Interview by Amy Braverman Puma, courtesy of The University of Chicago Magazine
Photo by Dan Dry

Ricardo Estrada, AM’93, and his family moved from Mexico to Chicago when Estrada was 7. After attending seminary high school, he studied for the priesthood at Loyola University Chicago, where he earned a psychology degree. Although he left the seminary, he stayed with nonprofit work.

Today he’s executive director of Erie Neighborhood House, a West Side agency that offers early-childhood and adult education, technology courses, emergency assistance, and, through partner organizations, health care and affordable housing.

Under Estrada’s leadership—he’s the third School of Social Service Administration alumnus to head the agency—Erie House opened its first charter school and expanded into his old neighborhood, Little Village.

His Own Words

Epiphany in Bolivia: An inspirational priest, Ray Cowell, would take us to mountain villages, and he’d offer all the sacraments. We got to one place where his Jeep couldn’t go; it was too hilly. So I ran ahead, and I got there before the rest of the guys. There was a little kid pulling on a nun’s habit and saying, “Madre, what time is the priest coming so I can do my first communion?” And she said, “The seminarian is here, so he can’t be far behind.” Then he says to her, “Why don’t you do it?” At that moment I thought, yeah, why not? Sacraments are administered by males, priests. I couldn’t reconcile that. That was one reason I left. Also I was too young. I wasn’t ready for it.

Addicted to information: At SSA, I remember how informed the other students seemed to be and how uninformed I thought I was. While I’m listening to music, these folks are listening to National Public Radio. One of the first lessons about being at SSA was learning how to be more informed about what’s going on. So I started listening to WBEZ. Now I’m a junkie.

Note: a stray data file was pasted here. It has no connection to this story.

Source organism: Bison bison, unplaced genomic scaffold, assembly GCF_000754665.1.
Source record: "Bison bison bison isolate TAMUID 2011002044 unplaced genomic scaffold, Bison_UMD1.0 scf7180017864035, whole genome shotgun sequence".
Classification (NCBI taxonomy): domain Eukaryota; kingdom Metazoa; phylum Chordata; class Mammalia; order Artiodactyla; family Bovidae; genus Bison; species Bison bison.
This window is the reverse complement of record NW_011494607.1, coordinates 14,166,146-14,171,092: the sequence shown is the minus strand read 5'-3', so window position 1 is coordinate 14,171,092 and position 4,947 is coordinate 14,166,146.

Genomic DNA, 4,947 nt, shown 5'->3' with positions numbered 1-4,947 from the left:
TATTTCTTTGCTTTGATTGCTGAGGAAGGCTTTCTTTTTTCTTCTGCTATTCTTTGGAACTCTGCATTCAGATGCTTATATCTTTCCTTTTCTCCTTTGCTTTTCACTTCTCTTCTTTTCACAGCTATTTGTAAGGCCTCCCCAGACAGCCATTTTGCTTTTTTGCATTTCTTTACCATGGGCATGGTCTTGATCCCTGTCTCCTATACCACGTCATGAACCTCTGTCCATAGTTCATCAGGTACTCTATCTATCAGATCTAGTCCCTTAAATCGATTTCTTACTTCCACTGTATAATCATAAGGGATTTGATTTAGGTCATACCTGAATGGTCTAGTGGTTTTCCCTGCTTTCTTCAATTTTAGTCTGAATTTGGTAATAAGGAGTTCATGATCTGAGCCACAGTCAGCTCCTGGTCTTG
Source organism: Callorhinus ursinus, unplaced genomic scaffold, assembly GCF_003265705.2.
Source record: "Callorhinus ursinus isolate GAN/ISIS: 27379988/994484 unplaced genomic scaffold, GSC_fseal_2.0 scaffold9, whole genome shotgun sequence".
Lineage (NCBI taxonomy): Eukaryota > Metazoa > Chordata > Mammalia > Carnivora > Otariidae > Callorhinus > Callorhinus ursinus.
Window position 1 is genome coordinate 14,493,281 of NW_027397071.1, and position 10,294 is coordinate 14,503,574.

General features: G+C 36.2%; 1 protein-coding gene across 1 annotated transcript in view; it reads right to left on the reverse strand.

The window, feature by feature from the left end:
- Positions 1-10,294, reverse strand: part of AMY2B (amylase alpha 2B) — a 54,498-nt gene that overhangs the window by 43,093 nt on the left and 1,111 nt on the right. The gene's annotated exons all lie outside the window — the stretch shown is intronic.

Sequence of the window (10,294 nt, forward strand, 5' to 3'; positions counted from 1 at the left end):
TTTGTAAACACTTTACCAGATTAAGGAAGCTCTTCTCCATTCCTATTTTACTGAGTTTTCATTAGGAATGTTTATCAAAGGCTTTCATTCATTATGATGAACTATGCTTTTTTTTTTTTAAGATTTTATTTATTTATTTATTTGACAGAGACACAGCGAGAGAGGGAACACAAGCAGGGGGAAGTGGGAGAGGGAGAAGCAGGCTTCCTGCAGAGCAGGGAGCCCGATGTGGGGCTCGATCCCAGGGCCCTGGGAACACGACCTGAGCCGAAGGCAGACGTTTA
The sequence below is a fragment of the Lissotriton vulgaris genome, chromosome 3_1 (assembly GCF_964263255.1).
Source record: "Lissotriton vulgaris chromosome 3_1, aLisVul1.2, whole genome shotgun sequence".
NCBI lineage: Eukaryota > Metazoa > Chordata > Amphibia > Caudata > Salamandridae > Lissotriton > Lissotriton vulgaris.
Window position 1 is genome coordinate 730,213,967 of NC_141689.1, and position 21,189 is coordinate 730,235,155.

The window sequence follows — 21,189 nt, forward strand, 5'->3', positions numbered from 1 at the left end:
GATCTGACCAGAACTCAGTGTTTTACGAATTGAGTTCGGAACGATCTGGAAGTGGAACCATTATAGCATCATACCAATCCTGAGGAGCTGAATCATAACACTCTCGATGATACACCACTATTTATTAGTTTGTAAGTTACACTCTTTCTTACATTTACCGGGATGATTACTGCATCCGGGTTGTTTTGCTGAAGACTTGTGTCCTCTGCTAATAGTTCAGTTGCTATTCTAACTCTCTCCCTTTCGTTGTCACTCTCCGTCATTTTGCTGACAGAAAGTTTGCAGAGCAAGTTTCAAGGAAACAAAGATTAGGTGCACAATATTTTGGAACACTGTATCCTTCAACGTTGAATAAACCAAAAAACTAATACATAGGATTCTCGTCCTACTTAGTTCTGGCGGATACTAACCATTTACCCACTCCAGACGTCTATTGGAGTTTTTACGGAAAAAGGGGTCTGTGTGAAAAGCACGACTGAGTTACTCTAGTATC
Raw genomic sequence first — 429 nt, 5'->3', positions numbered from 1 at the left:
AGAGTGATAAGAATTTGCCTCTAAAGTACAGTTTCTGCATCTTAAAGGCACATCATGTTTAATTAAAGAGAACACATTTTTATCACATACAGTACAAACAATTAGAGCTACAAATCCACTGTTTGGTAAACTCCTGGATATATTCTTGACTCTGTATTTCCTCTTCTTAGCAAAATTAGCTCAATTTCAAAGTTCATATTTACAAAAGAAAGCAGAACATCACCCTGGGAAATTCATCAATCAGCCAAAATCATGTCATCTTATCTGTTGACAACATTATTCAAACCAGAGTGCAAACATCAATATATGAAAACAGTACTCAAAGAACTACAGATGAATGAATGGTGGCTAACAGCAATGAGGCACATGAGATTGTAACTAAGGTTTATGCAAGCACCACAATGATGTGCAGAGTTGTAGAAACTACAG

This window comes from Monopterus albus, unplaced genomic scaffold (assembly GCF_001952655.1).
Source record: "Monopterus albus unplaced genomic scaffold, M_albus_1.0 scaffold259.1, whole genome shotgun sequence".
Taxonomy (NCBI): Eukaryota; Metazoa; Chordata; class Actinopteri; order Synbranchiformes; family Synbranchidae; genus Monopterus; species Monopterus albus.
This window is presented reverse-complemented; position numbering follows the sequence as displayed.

How to get Hizzoner’s attention: Five years ago I was invited by then-new Alderman Manny Flores to his First Ward meeting. Mayor Daley was there, speaking about his desire to have new schools. I just threw it out there and said, “Hello, Mayor Daley. I’m Ric Estrada from Erie Neighborhood House. We’re considering a K-to-3 school because third-grade scores are the single leading indicator of future economic success and educational attainment, and in some states like California, they use third-grade scores to project how many prison cells they’re going to build.” Within days, I had a phone call asking me to come in. I presented my four-point agenda. He said, “I want to talk about No. 2,” which was the charter school. By the time I got back, his staff had called.

Originally published on May 11, 2009.